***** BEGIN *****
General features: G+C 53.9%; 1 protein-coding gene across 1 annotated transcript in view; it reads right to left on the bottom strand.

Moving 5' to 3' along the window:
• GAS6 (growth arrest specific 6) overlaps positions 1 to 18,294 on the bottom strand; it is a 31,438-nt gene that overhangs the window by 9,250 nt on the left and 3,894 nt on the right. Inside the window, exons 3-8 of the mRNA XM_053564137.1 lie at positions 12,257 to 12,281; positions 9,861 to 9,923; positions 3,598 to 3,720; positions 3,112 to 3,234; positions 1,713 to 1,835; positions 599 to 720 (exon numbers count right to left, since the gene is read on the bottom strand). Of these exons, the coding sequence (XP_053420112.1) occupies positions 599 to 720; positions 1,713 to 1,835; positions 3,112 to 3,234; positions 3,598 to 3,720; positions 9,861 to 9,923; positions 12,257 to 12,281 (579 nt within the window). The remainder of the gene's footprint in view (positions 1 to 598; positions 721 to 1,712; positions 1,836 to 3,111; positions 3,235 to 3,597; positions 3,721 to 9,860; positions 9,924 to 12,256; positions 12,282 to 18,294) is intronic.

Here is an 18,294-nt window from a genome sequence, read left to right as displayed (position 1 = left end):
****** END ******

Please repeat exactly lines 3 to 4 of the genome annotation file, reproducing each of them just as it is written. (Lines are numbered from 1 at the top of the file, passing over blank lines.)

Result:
• GAS6 (growth arrest specific 6) overlaps positions 1 to 18,294 on the bottom strand; it is a 31,438-nt gene that overhangs the window by 9,250 nt on the left and 3,894 nt on the right. Inside the window, exons 3-8 of the mRNA XM_053564137.1 lie at positions 12,257 to 12,281; positions 9,861 to 9,923; positions 3,598 to 3,720; positions 3,112 to 3,234; positions 1,713 to 1,835; positions 599 to 720 (exon numbers count right to left, since the gene is read on the bottom strand). Of these exons, the coding sequence (XP_053420112.1) occupies positions 599 to 720; positions 1,713 to 1,835; positions 3,112 to 3,234; positions 3,598 to 3,720; positions 9,861 to 9,923; positions 12,257 to 12,281 (579 nt within the window). The remainder of the gene's footprint in view (positions 1 to 598; positions 721 to 1,712; positions 1,836 to 3,111; positions 3,235 to 3,597; positions 3,721 to 9,860; positions 9,924 to 12,256; positions 12,282 to 18,294) is intronic.

Here is an 18,294-nt window from a genome sequence, read left to right as displayed (position 1 = left end):